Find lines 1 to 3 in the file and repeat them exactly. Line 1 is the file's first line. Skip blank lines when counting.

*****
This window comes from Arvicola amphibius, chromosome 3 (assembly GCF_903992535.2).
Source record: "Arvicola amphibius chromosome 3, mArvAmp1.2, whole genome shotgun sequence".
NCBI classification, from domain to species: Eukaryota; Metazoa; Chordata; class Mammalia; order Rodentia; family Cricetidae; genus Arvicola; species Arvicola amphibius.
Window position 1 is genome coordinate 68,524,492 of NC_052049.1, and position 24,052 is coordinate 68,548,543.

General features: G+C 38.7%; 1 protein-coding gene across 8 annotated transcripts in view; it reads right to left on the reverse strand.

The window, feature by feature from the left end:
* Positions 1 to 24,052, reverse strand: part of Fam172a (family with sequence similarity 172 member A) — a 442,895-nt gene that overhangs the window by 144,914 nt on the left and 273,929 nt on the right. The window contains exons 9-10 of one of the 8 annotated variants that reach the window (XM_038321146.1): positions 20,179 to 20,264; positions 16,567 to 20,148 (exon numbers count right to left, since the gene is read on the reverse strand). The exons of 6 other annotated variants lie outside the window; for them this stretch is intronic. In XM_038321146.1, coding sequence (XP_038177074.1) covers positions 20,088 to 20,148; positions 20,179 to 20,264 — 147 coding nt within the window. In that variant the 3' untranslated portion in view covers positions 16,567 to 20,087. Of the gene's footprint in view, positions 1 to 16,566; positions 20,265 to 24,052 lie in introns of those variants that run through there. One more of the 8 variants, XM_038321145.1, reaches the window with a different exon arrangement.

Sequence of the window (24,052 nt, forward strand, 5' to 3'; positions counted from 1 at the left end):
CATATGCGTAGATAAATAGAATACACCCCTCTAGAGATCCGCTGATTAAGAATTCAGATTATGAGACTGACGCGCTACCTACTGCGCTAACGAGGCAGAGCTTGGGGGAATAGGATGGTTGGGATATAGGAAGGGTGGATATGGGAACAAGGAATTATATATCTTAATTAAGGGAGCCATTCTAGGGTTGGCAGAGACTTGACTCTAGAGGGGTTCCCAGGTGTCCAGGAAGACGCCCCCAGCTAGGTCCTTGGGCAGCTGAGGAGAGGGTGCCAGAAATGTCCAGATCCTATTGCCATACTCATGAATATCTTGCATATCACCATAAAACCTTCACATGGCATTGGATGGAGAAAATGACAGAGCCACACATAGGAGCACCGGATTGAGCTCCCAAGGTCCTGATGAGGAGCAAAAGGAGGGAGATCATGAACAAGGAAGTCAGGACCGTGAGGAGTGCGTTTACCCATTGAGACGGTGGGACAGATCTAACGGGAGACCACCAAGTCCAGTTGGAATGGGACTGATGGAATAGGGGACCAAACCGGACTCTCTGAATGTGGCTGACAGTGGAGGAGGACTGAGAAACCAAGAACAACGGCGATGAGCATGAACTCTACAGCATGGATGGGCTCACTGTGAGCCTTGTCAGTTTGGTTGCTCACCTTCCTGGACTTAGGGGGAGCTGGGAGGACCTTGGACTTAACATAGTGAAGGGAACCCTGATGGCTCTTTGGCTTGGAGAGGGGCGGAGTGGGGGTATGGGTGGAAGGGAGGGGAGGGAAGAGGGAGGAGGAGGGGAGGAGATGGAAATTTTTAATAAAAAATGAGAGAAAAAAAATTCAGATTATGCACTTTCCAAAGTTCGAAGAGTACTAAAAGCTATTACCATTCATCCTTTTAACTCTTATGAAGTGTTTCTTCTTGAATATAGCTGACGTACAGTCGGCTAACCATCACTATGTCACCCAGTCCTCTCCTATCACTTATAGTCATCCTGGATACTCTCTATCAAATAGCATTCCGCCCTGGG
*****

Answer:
This window comes from Arvicola amphibius, chromosome 3 (assembly GCF_903992535.2).
Source record: "Arvicola amphibius chromosome 3, mArvAmp1.2, whole genome shotgun sequence".
NCBI classification, from domain to species: Eukaryota; Metazoa; Chordata; class Mammalia; order Rodentia; family Cricetidae; genus Arvicola; species Arvicola amphibius.